DALLAS (Reuters) – A Dallas jury found former police officer Amber Guyger guilty on Tuesday of murder when she accidentally walked into a neighbor’s apartment thinking it was her own and shot him dead as he ate ice cream.
The Sept. 6, 2018, killing of Botham Jean, a 26-year-old black PwC accountant, by a white officer sparked street protests, particularly when prosecutors initially opted to bring the lesser charge of manslaughter against Guyger, 31.
“We the jury unanimously find the defendant Amber Guyger guilty of murder as charged in the indictment,” Judge Tammy Kemp read aloud to the courtroom from the jurors’ statement. A sob cut the judge off and Kemp paused to address the courtroom: “No outbursts.”
Guyger, 31, could face life in prison for the slaying.
It is relatively rare for U.S. police officers to be convicted of murder for shooting people they view as suspects. But unlike other recent high-profile killings, such as those of Michael Brown in Missouri and Philando Castile in Minnesota, Guyger was not on duty or responding to a reported crime when she pulled the trigger.
“Botham was the best we had to offer. It shouldn’t take all that for unarmed black and brown people to get justice,” said civil rights attorney Benjamin Crump, who is representing the Jean family.
“This verdict is for Trayvon Martin, for Michael Brown … for Eric Garner … for so many unarmed black and brown unarmed human beings across America.” Martin was shot and killed in 2012 by a civilian neighborhood watchman in Florida, who was cleared. Garner died in 2014 when a New York police officer put him in a prohibited chokehold, that officer was fired last month.
Guyger, who had spent four years on the force before the killing, took the rare step of testifying in her own defense during her trial, tearfully expressing regret for shooting Jean but saying she had believed her life was in danger when she pulled the trigger.
During the trial, Guyger’s defense attorney said she was “on autopilot” after a long work day, when she mistakenly parked on the wrong floor in the garage and was able to enter Jean’s apartment because he had left the door slightly ajar.
“I’m so sorry, I’m so sorry. I have to live with this every single day,” Guyger told the jury of eight women and four men.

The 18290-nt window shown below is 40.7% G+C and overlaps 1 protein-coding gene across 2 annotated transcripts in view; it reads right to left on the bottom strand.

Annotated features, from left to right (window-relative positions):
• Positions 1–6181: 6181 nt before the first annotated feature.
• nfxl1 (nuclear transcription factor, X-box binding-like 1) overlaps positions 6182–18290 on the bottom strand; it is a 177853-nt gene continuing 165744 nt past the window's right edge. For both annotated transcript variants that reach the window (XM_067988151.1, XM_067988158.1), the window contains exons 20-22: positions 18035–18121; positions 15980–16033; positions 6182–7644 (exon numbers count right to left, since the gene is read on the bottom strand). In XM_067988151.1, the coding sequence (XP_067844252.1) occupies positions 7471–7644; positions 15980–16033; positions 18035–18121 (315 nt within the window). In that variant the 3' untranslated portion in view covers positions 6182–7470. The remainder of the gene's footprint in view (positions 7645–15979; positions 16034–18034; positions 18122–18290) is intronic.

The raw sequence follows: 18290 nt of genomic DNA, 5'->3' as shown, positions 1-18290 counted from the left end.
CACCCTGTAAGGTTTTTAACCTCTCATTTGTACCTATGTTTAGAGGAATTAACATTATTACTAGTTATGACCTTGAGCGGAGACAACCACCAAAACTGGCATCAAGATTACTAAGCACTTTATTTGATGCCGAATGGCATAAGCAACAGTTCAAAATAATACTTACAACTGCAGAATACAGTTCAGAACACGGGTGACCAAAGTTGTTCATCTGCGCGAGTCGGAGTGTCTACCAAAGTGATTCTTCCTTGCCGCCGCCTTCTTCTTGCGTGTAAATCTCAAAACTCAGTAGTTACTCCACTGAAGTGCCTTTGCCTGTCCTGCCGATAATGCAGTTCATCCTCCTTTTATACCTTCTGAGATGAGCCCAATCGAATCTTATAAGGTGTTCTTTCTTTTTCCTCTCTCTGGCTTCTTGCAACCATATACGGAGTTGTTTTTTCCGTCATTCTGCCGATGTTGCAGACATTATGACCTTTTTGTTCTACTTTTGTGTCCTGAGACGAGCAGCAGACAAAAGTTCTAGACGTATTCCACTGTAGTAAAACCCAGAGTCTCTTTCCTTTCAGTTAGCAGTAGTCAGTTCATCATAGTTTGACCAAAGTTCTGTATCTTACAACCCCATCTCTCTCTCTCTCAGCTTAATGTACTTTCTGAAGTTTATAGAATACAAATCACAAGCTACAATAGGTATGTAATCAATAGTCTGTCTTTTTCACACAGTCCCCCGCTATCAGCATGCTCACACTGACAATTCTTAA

In cross-examination, Assistant District Attorney Jason Hermus asked her, “When you shot him twice, you intended to kill him, didn’t you?”
“I did,” Guyger responded, in a calm voice.
Prosecutors also argued that Guyger did little to help Jean even after realizing her mistake, calling the 911 emergency phone number for an ambulance but not administering first aid.
Hermus also told the jury that Guyger missed blatant clues that she was not in her own apartment – including the smell of marijuana smoke – because she was distracted after a 16-minute phone conversation on her commute with her former police partner. Guyger testified that the call was in relation to work.
In her testimony, Guyger told jurors that the shooting “is not about hate; it’s about being scared.”
Guyger sat alone at the defendant’s table, wiping away tears, after the verdict was read.
Neither prosecutors nor the defense focused on race during the trial.
Lee Merritt, another lawyer for the Jean family, said they were unsurprised by the verdict.
“You had someone who was unarmed, unaggressive eating a bowl of ice cream, and somebody barged in and shot him to death,” Merritt told reporters after the verdict was read. “We believed the right verdict would come out, though we knew that in America that is rare.”
Reporting by Bruce Tomaso; Additional reporting by Brad Brooks in Austin; Editing by Scott Malone and Sandra Maler